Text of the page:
Vatican: The Holy See is launching an investigation 40 years after the disappearance of a teenager

Vatican: The Holy See is launching an investigation 40 years after the disappearance of a teenager

The Holy See has announced the opening of an investigation into the mysterious disappearance of a teenager from the Vatican in 1983, we learned Tuesday.

What happened to young Emanuela Orlandi in 1983? One of the Vatican’s most famous “cold cases” has just been relaunched. In fact, the disappearance of the young girl at the age of 15 is a case that has never been solved by the authorities.

The Italian, whose father worked for the Vatican, disappeared on June 22, 1983 after a music lesson in central Rome. Since then, many theses have been put forward, but the mystery remains. The Italians are closely following this tragic story in which the mafia, the secret services, the high authorities of the Vatican, but also Freemasonry are mixed up.

Grave opening 2012

A former lover of Enrico de Pedis – the famous leader of the “la banda della Magliana” mafia group, who is also suspected of belonging to a group of Freemasons – claimed that he kidnapped the young girl and buried her body in concrete.

The Italian judiciary went so far as to have the godfather’s grave opened in 2012, but DNA analyzes revealed nothing.

Revelations in a documentary

This twisted case was the subject of a docu-series airing on Netflix in late 2022, in which Emanuela’s brother Pietro claims Pope Francis confessed to him: “She is in heaven”, implying – aloud to the family – that the Vatican knows what turned into a girl.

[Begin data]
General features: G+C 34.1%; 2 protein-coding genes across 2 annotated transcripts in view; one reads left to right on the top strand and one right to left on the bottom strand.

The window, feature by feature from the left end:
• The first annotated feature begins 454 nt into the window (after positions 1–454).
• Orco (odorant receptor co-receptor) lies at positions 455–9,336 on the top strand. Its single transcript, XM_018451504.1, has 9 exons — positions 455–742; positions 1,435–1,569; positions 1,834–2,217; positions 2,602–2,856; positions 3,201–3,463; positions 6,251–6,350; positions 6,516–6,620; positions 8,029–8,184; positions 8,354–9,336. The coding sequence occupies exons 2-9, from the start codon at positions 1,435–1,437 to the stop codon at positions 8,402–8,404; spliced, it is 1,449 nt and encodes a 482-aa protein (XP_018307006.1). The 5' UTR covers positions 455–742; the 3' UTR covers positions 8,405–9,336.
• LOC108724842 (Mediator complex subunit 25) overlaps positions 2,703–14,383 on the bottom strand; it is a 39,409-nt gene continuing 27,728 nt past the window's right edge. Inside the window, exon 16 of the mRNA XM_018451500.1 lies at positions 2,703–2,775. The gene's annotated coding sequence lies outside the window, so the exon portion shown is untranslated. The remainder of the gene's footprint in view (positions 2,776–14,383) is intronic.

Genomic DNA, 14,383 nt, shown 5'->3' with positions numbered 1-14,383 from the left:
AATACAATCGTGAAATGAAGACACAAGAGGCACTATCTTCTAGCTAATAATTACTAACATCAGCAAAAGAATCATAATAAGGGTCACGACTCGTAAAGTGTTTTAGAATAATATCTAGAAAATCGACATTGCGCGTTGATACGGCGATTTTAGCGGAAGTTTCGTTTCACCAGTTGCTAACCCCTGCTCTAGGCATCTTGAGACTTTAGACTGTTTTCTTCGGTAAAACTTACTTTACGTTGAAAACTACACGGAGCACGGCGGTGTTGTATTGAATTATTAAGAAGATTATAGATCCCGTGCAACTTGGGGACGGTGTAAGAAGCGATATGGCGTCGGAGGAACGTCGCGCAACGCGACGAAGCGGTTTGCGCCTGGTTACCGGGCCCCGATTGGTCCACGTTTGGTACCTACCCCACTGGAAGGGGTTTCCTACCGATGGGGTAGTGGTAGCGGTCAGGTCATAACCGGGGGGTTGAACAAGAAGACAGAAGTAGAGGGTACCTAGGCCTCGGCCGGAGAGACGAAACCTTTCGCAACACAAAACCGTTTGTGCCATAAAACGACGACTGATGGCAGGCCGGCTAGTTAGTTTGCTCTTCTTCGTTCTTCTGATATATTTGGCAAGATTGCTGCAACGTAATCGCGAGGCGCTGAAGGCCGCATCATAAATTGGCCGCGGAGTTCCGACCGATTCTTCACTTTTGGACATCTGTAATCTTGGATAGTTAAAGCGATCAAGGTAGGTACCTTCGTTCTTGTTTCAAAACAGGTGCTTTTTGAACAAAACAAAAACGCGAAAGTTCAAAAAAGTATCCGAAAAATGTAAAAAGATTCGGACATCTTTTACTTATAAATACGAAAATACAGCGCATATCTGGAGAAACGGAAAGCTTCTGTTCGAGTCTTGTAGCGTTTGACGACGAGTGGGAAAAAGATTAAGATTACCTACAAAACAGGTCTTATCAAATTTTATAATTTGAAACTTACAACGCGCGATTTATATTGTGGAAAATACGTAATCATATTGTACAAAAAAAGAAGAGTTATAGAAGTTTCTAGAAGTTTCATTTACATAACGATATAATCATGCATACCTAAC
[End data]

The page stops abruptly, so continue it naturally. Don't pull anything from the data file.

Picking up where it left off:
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The documentary, in which testimony corroborates the kidnapping thesis, also gives the floor to a friend of the teenager, who claims Emanuela confided in her that she was “annoyed” by the sexual advances of a close friend of Pope John Paul II in the Vatican Gardens , a few days before his disappearance.

The family demands justice

In 2019, at the request of family members, following a mysterious message received by their lawyer, the Vatican authorized the opening of the tombs of two princesses who died in the 19th-century Crusader Cemetery. but these contained no bones. Experts had also examined the remains found in two Holy See ossuaries, but to no avail.

The family’s lawyer, Laura Sgro, now wants to know the intentions of the Vatican judiciary.

“For years I have been demanding that certain personalities from the top of the Vatican be heard (…), unfortunately some have died in the meantime,” she regretted.

Despite the age of the case, Emanuela’s family continues to demand justice.